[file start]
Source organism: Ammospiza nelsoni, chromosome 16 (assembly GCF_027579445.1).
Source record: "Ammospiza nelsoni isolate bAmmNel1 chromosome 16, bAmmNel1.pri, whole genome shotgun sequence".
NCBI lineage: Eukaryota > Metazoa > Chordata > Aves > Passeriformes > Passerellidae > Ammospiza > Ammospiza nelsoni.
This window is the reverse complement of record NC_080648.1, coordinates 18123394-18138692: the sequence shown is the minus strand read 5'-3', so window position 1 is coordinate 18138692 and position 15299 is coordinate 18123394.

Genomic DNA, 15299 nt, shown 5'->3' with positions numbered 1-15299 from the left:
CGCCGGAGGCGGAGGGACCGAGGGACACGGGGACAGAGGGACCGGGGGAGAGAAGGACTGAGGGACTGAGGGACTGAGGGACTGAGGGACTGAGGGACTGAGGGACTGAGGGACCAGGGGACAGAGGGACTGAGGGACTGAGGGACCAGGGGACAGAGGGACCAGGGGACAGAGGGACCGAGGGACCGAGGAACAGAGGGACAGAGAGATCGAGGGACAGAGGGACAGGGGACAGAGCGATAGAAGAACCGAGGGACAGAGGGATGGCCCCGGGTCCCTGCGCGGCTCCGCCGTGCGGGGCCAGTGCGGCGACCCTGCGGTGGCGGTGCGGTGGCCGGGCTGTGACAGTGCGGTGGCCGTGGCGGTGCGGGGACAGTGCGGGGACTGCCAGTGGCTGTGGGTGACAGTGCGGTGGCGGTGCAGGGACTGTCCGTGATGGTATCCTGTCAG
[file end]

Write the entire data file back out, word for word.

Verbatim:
Source organism: Ammospiza nelsoni, chromosome 16 (assembly GCF_027579445.1).
Source record: "Ammospiza nelsoni isolate bAmmNel1 chromosome 16, bAmmNel1.pri, whole genome shotgun sequence".
NCBI lineage: Eukaryota > Metazoa > Chordata > Aves > Passeriformes > Passerellidae > Ammospiza > Ammospiza nelsoni.
This window is the reverse complement of record NC_080648.1, coordinates 18123394-18138692: the sequence shown is the minus strand read 5'-3', so window position 1 is coordinate 18138692 and position 15299 is coordinate 18123394.

Genomic DNA, 15299 nt, shown 5'->3' with positions numbered 1-15299 from the left:
CGCCGGAGGCGGAGGGACCGAGGGACACGGGGACAGAGGGACCGGGGGAGAGAAGGACTGAGGGACTGAGGGACTGAGGGACTGAGGGACTGAGGGACTGAGGGACTGAGGGACCAGGGGACAGAGGGACTGAGGGACTGAGGGACCAGGGGACAGAGGGACCAGGGGACAGAGGGACCGAGGGACCGAGGAACAGAGGGACAGAGAGATCGAGGGACAGAGGGACAGGGGACAGAGCGATAGAAGAACCGAGGGACAGAGGGATGGCCCCGGGTCCCTGCGCGGCTCCGCCGTGCGGGGCCAGTGCGGCGACCCTGCGGTGGCGGTGCGGTGGCCGGGCTGTGACAGTGCGGTGGCCGTGGCGGTGCGGGGACAGTGCGGGGACTGCCAGTGGCTGTGGGTGACAGTGCGGTGGCGGTGCAGGGACTGTCCGTGATGGTATCCTGTCAG